Liz Haley
showing Connection at Newspace Gallery, 1632 SE 10th, through May

In the past, Liz Haley has exhibited large-scale color photographs that touch on themes of loneliness and isolation, but her recent work, Connection, moves in a new direction. For instance, she didn't actually take the photographs, which are culled from '70s magazine ads and insurance websites. The works are grainy, enlarged images with muted tones, and they are not glossy or perfect. They are re-appropriated images of extreme weather--a desolate ice cap, an avalanche that crashed into a kitchen, a beach rocked by hurricane winds--surrounded by felt blankets, survival handbooks and other disaster-related material strewn about the gallery. The Mercury recently sat out a rainstorm with the artist, discussing her new work and, of course, the weather.

How did you get started on this project?

I started researching extreme weather and survival. I became obsessed with events like the recent tsunami--you're sitting on this perfect beach and all of a sudden this disaster changes everything. Weather is one of the last areas that humanity can't control, and yet we're all affected by it.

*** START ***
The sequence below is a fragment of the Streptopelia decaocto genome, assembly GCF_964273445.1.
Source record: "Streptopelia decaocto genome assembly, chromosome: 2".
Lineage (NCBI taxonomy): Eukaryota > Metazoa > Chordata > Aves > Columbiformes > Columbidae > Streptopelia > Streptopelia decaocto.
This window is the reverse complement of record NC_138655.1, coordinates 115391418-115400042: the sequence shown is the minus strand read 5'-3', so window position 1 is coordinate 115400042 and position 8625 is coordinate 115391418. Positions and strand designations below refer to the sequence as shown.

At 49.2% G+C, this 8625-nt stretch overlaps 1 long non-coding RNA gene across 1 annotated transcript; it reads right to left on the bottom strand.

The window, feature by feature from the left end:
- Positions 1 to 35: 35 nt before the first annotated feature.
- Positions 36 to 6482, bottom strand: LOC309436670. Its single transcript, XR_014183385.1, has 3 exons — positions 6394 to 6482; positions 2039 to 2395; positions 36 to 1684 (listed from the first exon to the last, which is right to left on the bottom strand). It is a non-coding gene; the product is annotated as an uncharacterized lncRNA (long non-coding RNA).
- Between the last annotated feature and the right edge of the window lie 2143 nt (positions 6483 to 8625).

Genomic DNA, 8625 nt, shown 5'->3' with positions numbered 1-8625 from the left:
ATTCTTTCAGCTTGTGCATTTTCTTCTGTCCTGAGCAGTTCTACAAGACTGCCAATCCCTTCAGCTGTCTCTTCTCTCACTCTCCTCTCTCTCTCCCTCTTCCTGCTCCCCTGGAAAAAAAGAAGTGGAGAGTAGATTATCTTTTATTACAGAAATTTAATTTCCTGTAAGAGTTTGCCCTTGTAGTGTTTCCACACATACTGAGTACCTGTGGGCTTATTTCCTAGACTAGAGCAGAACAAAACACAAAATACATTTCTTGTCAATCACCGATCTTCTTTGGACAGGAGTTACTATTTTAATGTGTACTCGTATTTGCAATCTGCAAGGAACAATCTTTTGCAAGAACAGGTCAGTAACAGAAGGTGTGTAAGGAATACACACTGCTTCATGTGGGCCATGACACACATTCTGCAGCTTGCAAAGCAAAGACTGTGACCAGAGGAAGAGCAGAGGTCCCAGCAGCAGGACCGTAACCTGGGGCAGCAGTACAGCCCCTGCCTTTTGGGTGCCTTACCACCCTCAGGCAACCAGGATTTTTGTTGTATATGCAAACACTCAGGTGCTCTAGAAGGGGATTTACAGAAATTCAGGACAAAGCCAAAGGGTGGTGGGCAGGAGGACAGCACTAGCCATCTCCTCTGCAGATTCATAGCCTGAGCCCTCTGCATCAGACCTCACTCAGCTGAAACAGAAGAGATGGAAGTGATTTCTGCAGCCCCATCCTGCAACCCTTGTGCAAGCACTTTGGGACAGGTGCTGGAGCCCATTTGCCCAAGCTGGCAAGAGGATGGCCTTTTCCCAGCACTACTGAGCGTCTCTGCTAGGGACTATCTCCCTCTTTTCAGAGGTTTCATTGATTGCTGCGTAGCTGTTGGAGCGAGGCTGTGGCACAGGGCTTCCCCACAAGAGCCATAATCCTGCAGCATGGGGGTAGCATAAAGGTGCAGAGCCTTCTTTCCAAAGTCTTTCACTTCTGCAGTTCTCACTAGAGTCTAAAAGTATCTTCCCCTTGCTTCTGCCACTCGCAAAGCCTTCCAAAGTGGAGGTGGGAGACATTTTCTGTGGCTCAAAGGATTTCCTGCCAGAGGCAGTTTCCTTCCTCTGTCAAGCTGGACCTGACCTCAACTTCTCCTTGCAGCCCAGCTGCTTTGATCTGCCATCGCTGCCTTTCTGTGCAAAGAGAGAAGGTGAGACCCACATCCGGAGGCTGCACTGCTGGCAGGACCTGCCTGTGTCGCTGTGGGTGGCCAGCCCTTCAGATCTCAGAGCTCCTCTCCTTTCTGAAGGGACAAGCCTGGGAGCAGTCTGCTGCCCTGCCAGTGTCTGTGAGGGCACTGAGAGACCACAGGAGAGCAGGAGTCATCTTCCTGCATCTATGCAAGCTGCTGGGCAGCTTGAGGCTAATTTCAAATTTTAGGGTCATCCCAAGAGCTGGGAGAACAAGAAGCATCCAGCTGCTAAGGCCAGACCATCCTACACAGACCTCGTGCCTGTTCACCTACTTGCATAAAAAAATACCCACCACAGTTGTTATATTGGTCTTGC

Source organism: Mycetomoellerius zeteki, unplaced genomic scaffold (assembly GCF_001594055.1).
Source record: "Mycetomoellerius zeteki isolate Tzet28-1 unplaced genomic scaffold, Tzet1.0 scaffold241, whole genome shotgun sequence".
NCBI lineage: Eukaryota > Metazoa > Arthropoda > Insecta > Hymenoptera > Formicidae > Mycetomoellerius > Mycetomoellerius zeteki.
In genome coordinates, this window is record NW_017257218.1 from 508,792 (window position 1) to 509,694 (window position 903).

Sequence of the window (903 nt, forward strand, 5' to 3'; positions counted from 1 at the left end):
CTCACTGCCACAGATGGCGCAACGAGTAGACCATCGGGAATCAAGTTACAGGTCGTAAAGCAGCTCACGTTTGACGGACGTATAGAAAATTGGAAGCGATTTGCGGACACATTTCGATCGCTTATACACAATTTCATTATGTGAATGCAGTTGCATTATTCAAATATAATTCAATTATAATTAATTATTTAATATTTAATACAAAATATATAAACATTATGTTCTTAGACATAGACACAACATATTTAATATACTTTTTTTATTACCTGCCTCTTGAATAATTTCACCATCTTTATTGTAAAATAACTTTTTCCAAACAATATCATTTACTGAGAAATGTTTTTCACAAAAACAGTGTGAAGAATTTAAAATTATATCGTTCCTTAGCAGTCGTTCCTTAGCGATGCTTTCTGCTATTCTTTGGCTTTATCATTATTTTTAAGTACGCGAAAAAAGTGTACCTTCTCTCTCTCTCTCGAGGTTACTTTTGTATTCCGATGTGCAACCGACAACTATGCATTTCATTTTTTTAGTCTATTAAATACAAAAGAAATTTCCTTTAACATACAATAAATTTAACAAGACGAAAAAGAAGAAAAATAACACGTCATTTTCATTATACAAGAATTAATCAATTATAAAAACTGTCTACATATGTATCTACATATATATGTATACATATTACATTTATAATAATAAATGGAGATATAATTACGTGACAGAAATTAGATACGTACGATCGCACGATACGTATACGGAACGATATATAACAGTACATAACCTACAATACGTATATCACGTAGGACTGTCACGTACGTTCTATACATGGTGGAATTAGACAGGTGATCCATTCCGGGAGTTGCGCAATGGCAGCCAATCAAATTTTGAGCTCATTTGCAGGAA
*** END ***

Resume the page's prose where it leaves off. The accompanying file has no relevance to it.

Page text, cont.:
And how did that lead to re-appropriating the images that you chose?

The more research I did for my own photos, the more I became fascinated with the images I encountered. I didn't feel like I needed to create something new, just to allow the audience to reexamine images that already existed. My past work dealt with isolation in the social sphere, and this is about linking the viewer to the outside world through universal themes like weather, fear and survival.

So that's where the title, Connection, comes from--you want to implicate the viewer in effects of extreme weather?

Yes. I want the viewer to see things from a different perspective--to reveal the possibilities of disaster and force people to think about what could happen. I want to shake the viewer out of a comfortable setting--to say "this could happen anywhere." What would people do? How would they survive after such an event? How does thinking about that change the way they view their everyday lives?